The Basel Convention is an international treaty designed to reduce the movement of hazardous waste between nations, particularly from developed to less developed countries, due to concerns regarding the public health consequences of dumping. Countries' adoption of laws implementing the Basel Convention serves as a critical check against problematic cross-border flows of waste. However, the convention can impede remanufacturing of post-use products and recovering secondary materials from manufacturing and used products. So, while electric vehicle lithium batteries can be repurposed, some countries treat them as hazardous waste, which has the effect of hindering circularity.
In this author's opinion, comprehensive reform of the Convention to incorporate circular principles is unlikely in the foreseeable future. But countries can accelerate circularity by streamlining implementing requirements with rigorous transparency to encourage remanufacturing and secondary materials use. France, the Netherlands, the U.K. and Flanders have established a cross-border framework to harmonize administrative requirements to recover materials from used electronics for use in new products while adhering to existing legal requirements and public oversight.
Similarly, as recommended by the IRP, governments can also reclassify certain eligible products for remanufacturing as "non-waste" while remaining vigilant against dumping.
4. Reform recycling regulations to promote closed-loop manufacturing
Reexamining existing national regulations for opportunities to promote closed-loop manufacturing and remanufacturing can result in environmental and economic benefits.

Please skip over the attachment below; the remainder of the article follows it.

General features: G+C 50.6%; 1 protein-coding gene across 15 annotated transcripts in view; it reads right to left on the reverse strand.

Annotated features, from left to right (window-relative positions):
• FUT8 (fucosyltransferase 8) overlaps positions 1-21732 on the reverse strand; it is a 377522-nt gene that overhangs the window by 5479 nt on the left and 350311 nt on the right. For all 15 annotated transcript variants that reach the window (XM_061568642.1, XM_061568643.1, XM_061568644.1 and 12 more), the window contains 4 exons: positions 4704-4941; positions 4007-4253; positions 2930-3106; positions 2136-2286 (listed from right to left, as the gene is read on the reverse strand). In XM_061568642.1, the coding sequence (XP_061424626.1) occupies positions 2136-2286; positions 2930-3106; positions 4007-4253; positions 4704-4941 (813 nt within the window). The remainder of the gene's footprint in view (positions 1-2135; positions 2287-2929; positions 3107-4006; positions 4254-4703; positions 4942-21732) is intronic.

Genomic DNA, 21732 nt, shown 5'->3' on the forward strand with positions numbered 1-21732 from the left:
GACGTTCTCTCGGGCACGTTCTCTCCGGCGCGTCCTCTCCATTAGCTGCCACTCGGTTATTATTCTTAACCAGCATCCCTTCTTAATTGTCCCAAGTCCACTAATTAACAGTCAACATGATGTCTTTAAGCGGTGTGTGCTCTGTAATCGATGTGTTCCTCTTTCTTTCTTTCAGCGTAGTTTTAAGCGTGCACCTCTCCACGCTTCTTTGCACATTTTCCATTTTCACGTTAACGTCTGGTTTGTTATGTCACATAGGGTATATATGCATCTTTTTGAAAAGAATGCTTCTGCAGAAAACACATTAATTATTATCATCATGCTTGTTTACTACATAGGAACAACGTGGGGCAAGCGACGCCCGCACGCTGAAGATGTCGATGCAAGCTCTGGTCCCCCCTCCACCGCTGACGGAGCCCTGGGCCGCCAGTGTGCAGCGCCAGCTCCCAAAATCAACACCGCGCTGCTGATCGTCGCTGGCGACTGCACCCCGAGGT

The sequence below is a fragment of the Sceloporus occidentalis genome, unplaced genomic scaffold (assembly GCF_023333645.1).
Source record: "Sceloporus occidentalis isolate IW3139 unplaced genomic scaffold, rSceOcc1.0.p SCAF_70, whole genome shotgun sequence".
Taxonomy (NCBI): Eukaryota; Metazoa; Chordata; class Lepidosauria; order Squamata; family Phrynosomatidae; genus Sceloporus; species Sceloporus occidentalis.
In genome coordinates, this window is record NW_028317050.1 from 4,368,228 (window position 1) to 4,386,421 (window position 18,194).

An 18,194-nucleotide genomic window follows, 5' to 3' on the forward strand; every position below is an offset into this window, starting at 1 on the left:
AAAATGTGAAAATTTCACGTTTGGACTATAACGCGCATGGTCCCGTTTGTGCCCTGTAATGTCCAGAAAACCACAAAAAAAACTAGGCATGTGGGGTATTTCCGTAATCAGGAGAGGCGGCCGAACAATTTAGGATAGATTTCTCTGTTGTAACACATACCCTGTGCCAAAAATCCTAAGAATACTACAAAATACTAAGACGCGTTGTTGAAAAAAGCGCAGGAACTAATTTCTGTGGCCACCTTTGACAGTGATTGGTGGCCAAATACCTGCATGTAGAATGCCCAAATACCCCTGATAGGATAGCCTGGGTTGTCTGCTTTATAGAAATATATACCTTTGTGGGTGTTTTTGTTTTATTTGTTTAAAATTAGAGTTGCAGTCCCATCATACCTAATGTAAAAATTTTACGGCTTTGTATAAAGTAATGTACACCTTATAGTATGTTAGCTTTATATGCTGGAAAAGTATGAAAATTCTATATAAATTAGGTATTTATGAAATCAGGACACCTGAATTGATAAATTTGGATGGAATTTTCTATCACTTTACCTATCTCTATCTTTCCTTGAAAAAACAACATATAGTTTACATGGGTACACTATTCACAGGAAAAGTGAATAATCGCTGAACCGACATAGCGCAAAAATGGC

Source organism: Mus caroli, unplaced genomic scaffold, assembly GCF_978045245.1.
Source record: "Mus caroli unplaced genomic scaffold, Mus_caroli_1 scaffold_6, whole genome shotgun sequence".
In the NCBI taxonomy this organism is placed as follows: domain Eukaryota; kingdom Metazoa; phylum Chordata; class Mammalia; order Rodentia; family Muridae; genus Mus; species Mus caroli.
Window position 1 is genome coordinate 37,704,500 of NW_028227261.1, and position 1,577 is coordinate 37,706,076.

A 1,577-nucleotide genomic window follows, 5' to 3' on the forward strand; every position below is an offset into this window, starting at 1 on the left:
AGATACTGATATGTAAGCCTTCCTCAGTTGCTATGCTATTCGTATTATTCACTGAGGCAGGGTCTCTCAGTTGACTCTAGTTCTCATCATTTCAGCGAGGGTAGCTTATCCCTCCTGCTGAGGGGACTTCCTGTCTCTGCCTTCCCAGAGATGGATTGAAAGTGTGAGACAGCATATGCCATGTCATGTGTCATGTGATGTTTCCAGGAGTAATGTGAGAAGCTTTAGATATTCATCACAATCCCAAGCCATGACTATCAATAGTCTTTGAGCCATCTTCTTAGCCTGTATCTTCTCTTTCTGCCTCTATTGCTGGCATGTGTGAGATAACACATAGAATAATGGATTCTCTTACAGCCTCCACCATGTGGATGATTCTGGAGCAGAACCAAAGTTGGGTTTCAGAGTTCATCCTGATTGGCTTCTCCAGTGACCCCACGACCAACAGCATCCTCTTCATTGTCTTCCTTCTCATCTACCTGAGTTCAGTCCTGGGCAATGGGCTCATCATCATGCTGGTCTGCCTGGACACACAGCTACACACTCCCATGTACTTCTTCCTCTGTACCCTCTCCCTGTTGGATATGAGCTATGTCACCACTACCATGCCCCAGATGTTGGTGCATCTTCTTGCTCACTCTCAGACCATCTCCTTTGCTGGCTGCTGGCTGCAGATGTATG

Governments should amend recycling regulations to incentivize comprehensive use of materials, helping manufacturers recognize how to minimize loss of materials and maximize value. The U.S. EPA enacted one such rule that removes from the "waste" category manufacturing residuals returned in a closed loop to production. The EPA also strengthened requirements on recyclers to safely manage against risk of fires, explosions, accidents and release of hazardous materials. The changes are projected to save $59 million in materials and reduce emissions by 344 kilotons of carbon dioxide equivalent per year.
5. Incentivize design for circularity
Our current take-make-waste economy doesn't reward making products that last, or that are easily reused, repurposed, repaired or recycled.
Governments should nudge companies to design products that retain their value or that enable recovery of materials as secondary feedstock. This can be done through tax policies that favor remanufactured goods. Currently, such products are largely taxed as new, which effectively penalizes them since they were previously taxed during the original manufacturing. China, for example, has reduced taxes on products that include "waste resources," such as industrial metal waste.
Governments can also set goals for minimum recycled content. China's Producer Responsibility Extension System Implementation Program targets 20% recycled content in new products in electronics, batteries and automobiles by 2025. Similarly, the EU Commission is currently evaluating eco-design rules to foster circularity.
The promise of the circular economy
When carefully measured, designed, and integrated, the circular economy holds promise for the environment, consumers, businesses and governments, as it can:
- Reduce unnecessary waste
- Derive even more value from products
- Reduce damaging emissions
Currently the circular economy is generating considerable interest in many sectors. These are five concrete, near-term actions that governments and the private sector can take to realize reduced material intensity and improved GHG outcomes.
Author: Mathy Stanislaus